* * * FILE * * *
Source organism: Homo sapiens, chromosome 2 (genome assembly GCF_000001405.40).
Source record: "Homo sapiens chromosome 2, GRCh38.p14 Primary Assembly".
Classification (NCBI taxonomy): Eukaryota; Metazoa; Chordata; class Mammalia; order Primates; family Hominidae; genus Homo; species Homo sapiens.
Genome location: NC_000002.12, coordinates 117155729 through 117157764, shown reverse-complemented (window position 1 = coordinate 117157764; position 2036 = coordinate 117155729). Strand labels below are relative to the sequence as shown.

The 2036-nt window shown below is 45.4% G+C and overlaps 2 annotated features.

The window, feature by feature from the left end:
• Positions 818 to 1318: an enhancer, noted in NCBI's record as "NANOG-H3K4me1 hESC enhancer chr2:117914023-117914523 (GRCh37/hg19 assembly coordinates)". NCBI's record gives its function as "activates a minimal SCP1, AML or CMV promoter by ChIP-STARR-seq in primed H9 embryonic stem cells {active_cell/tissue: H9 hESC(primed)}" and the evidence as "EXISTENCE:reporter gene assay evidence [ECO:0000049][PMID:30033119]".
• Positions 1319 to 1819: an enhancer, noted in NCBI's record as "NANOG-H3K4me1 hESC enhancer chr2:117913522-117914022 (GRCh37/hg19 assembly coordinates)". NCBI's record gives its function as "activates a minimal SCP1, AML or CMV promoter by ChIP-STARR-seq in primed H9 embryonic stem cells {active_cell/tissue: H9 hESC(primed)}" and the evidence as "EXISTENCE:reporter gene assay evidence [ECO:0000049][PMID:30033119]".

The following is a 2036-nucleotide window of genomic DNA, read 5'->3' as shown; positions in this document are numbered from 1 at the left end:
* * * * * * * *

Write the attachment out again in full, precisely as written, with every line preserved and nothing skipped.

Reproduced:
Source organism: Homo sapiens, chromosome 2 (genome assembly GCF_000001405.40).
Source record: "Homo sapiens chromosome 2, GRCh38.p14 Primary Assembly".
Classification (NCBI taxonomy): Eukaryota; Metazoa; Chordata; class Mammalia; order Primates; family Hominidae; genus Homo; species Homo sapiens.
Genome location: NC_000002.12, coordinates 117155729 through 117157764, shown reverse-complemented (window position 1 = coordinate 117157764; position 2036 = coordinate 117155729). Strand labels below are relative to the sequence as shown.

The 2036-nt window shown below is 45.4% G+C and overlaps 2 annotated features.

The window, feature by feature from the left end:
• Positions 818 to 1318: an enhancer, noted in NCBI's record as "NANOG-H3K4me1 hESC enhancer chr2:117914023-117914523 (GRCh37/hg19 assembly coordinates)". NCBI's record gives its function as "activates a minimal SCP1, AML or CMV promoter by ChIP-STARR-seq in primed H9 embryonic stem cells {active_cell/tissue: H9 hESC(primed)}" and the evidence as "EXISTENCE:reporter gene assay evidence [ECO:0000049][PMID:30033119]".
• Positions 1319 to 1819: an enhancer, noted in NCBI's record as "NANOG-H3K4me1 hESC enhancer chr2:117913522-117914022 (GRCh37/hg19 assembly coordinates)". NCBI's record gives its function as "activates a minimal SCP1, AML or CMV promoter by ChIP-STARR-seq in primed H9 embryonic stem cells {active_cell/tissue: H9 hESC(primed)}" and the evidence as "EXISTENCE:reporter gene assay evidence [ECO:0000049][PMID:30033119]".

The following is a 2036-nucleotide window of genomic DNA, read 5'->3' as shown; positions in this document are numbered from 1 at the left end: